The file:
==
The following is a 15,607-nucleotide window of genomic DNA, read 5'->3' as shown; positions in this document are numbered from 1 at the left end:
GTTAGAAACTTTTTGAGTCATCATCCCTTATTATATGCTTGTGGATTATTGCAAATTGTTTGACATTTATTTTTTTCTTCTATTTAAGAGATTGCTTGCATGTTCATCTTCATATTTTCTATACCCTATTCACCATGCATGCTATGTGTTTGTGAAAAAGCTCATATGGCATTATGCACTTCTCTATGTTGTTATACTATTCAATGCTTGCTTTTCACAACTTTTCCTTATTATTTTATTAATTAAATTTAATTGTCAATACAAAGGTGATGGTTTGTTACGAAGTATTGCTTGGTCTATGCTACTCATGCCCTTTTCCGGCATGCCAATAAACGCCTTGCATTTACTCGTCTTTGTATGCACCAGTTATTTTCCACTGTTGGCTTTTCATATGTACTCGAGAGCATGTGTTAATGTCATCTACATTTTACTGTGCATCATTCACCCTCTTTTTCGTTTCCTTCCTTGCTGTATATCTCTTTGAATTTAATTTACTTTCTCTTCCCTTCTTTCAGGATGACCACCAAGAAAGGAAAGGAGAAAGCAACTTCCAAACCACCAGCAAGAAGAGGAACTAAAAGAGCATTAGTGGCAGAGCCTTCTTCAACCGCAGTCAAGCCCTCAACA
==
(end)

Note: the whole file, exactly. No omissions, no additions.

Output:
The following is a 15,607-nucleotide window of genomic DNA, read 5'->3' as shown; positions in this document are numbered from 1 at the left end:
GTTAGAAACTTTTTGAGTCATCATCCCTTATTATATGCTTGTGGATTATTGCAAATTGTTTGACATTTATTTTTTTCTTCTATTTAAGAGATTGCTTGCATGTTCATCTTCATATTTTCTATACCCTATTCACCATGCATGCTATGTGTTTGTGAAAAAGCTCATATGGCATTATGCACTTCTCTATGTTGTTATACTATTCAATGCTTGCTTTTCACAACTTTTCCTTATTATTTTATTAATTAAATTTAATTGTCAATACAAAGGTGATGGTTTGTTACGAAGTATTGCTTGGTCTATGCTACTCATGCCCTTTTCCGGCATGCCAATAAACGCCTTGCATTTACTCGTCTTTGTATGCACCAGTTATTTTCCACTGTTGGCTTTTCATATGTACTCGAGAGCATGTGTTAATGTCATCTACATTTTACTGTGCATCATTCACCCTCTTTTTCGTTTCCTTCCTTGCTGTATATCTCTTTGAATTTAATTTACTTTCTCTTCCCTTCTTTCAGGATGACCACCAAGAAAGGAAAGGAGAAAGCAACTTCCAAACCACCAGCAAGAAGAGGAACTAAAAGAGCATTAGTGGCAGAGCCTTCTTCAACCGCAGTCAAGCCCTCAACA